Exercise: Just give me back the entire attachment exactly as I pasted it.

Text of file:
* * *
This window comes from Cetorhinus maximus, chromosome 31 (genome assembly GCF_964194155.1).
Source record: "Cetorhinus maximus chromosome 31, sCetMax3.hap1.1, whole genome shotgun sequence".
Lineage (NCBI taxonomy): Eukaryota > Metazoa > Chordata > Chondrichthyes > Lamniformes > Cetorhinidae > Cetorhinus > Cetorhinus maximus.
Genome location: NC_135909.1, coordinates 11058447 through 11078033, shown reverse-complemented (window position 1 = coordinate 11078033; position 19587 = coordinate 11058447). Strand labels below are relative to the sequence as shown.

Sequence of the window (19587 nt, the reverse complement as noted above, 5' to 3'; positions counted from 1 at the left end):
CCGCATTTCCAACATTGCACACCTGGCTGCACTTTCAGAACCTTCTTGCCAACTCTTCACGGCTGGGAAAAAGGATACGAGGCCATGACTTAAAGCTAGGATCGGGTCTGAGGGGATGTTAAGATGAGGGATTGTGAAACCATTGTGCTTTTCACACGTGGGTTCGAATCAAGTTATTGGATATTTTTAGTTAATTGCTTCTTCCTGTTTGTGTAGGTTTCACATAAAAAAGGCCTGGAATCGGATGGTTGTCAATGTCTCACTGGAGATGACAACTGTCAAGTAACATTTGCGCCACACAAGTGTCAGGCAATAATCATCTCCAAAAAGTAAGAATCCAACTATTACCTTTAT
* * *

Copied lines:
This window comes from Cetorhinus maximus, chromosome 31 (genome assembly GCF_964194155.1).
Source record: "Cetorhinus maximus chromosome 31, sCetMax3.hap1.1, whole genome shotgun sequence".
Lineage (NCBI taxonomy): Eukaryota > Metazoa > Chordata > Chondrichthyes > Lamniformes > Cetorhinidae > Cetorhinus > Cetorhinus maximus.
Genome location: NC_135909.1, coordinates 11058447 through 11078033, shown reverse-complemented (window position 1 = coordinate 11078033; position 19587 = coordinate 11058447). Strand labels below are relative to the sequence as shown.

Sequence of the window (19587 nt, the reverse complement as noted above, 5' to 3'; positions counted from 1 at the left end):
CCGCATTTCCAACATTGCACACCTGGCTGCACTTTCAGAACCTTCTTGCCAACTCTTCACGGCTGGGAAAAAGGATACGAGGCCATGACTTAAAGCTAGGATCGGGTCTGAGGGGATGTTAAGATGAGGGATTGTGAAACCATTGTGCTTTTCACACGTGGGTTCGAATCAAGTTATTGGATATTTTTAGTTAATTGCTTCTTCCTGTTTGTGTAGGTTTCACATAAAAAAGGCCTGGAATCGGATGGTTGTCAATGTCTCACTGGAGATGACAACTGTCAAGTAACATTTGCGCCACACAAGTGTCAGGCAATAATCATCTCCAAAAAGTAAGAATCCAACTATTACCTTTAT